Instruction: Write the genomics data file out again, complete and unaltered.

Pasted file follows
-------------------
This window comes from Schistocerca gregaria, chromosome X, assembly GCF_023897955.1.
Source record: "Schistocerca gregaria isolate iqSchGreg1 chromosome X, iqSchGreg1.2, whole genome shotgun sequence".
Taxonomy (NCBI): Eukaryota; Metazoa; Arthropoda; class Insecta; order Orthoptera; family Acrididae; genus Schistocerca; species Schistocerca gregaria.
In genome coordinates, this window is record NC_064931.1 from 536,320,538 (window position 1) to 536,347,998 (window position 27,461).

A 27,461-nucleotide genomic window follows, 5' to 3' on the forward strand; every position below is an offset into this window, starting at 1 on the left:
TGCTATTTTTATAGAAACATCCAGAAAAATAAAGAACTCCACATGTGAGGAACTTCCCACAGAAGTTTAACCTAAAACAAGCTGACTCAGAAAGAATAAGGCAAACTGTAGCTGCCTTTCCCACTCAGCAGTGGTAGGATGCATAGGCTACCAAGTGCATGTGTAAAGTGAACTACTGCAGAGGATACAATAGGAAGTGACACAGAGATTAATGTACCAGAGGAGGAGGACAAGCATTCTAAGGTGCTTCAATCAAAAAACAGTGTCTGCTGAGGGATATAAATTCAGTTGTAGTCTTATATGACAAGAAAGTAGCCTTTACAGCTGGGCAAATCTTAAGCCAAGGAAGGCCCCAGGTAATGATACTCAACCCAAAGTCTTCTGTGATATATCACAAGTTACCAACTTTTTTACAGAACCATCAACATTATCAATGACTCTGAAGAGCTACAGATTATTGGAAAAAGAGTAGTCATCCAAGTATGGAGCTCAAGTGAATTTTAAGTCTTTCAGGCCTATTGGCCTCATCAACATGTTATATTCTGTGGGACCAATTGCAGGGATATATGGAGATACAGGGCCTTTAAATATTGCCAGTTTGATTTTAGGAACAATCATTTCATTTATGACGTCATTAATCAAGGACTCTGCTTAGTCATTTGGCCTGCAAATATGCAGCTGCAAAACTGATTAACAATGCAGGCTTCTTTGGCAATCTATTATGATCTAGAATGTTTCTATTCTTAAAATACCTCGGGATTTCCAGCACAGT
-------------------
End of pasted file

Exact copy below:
This window comes from Schistocerca gregaria, chromosome X, assembly GCF_023897955.1.
Source record: "Schistocerca gregaria isolate iqSchGreg1 chromosome X, iqSchGreg1.2, whole genome shotgun sequence".
Taxonomy (NCBI): Eukaryota; Metazoa; Arthropoda; class Insecta; order Orthoptera; family Acrididae; genus Schistocerca; species Schistocerca gregaria.
In genome coordinates, this window is record NC_064931.1 from 536,320,538 (window position 1) to 536,347,998 (window position 27,461).

A 27,461-nucleotide genomic window follows, 5' to 3' on the forward strand; every position below is an offset into this window, starting at 1 on the left:
TGCTATTTTTATAGAAACATCCAGAAAAATAAAGAACTCCACATGTGAGGAACTTCCCACAGAAGTTTAACCTAAAACAAGCTGACTCAGAAAGAATAAGGCAAACTGTAGCTGCCTTTCCCACTCAGCAGTGGTAGGATGCATAGGCTACCAAGTGCATGTGTAAAGTGAACTACTGCAGAGGATACAATAGGAAGTGACACAGAGATTAATGTACCAGAGGAGGAGGACAAGCATTCTAAGGTGCTTCAATCAAAAAACAGTGTCTGCTGAGGGATATAAATTCAGTTGTAGTCTTATATGACAAGAAAGTAGCCTTTACAGCTGGGCAAATCTTAAGCCAAGGAAGGCCCCAGGTAATGATACTCAACCCAAAGTCTTCTGTGATATATCACAAGTTACCAACTTTTTTACAGAACCATCAACATTATCAATGACTCTGAAGAGCTACAGATTATTGGAAAAAGAGTAGTCATCCAAGTATGGAGCTCAAGTGAATTTTAAGTCTTTCAGGCCTATTGGCCTCATCAACATGTTATATTCTGTGGGACCAATTGCAGGGATATATGGAGATACAGGGCCTTTAAATATTGCCAGTTTGATTTTAGGAACAATCATTTCATTTATGACGTCATTAATCAAGGACTCTGCTTAGTCATTTGGCCTGCAAATATGCAGCTGCAAAACTGATTAACAATGCAGGCTTCTTTGGCAATCTATTATGATCTAGAATGTTTCTATTCTTAAAATACCTCGGGATTTCCAGCACAGT